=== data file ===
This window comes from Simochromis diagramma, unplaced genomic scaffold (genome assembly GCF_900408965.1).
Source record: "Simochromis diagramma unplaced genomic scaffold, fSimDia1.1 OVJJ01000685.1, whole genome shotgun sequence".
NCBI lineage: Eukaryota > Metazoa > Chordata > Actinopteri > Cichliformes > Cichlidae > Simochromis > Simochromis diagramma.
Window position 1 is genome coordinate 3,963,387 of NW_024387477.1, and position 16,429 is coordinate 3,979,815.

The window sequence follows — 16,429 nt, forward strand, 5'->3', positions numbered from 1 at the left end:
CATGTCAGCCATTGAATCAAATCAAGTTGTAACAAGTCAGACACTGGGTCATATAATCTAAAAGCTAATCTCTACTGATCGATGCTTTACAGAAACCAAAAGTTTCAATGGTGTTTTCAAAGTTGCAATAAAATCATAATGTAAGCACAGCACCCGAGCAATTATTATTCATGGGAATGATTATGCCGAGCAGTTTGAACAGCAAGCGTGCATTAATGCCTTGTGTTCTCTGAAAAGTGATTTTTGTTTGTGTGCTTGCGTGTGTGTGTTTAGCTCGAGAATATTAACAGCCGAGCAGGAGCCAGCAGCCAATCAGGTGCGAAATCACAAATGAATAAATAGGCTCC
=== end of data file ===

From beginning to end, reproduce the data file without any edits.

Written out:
This window comes from Simochromis diagramma, unplaced genomic scaffold (genome assembly GCF_900408965.1).
Source record: "Simochromis diagramma unplaced genomic scaffold, fSimDia1.1 OVJJ01000685.1, whole genome shotgun sequence".
NCBI lineage: Eukaryota > Metazoa > Chordata > Actinopteri > Cichliformes > Cichlidae > Simochromis > Simochromis diagramma.
Window position 1 is genome coordinate 3,963,387 of NW_024387477.1, and position 16,429 is coordinate 3,979,815.

The window sequence follows — 16,429 nt, forward strand, 5'->3', positions numbered from 1 at the left end:
CATGTCAGCCATTGAATCAAATCAAGTTGTAACAAGTCAGACACTGGGTCATATAATCTAAAAGCTAATCTCTACTGATCGATGCTTTACAGAAACCAAAAGTTTCAATGGTGTTTTCAAAGTTGCAATAAAATCATAATGTAAGCACAGCACCCGAGCAATTATTATTCATGGGAATGATTATGCCGAGCAGTTTGAACAGCAAGCGTGCATTAATGCCTTGTGTTCTCTGAAAAGTGATTTTTGTTTGTGTGCTTGCGTGTGTGTGTTTAGCTCGAGAATATTAACAGCCGAGCAGGAGCCAGCAGCCAATCAGGTGCGAAATCACAAATGAATAAATAGGCTCC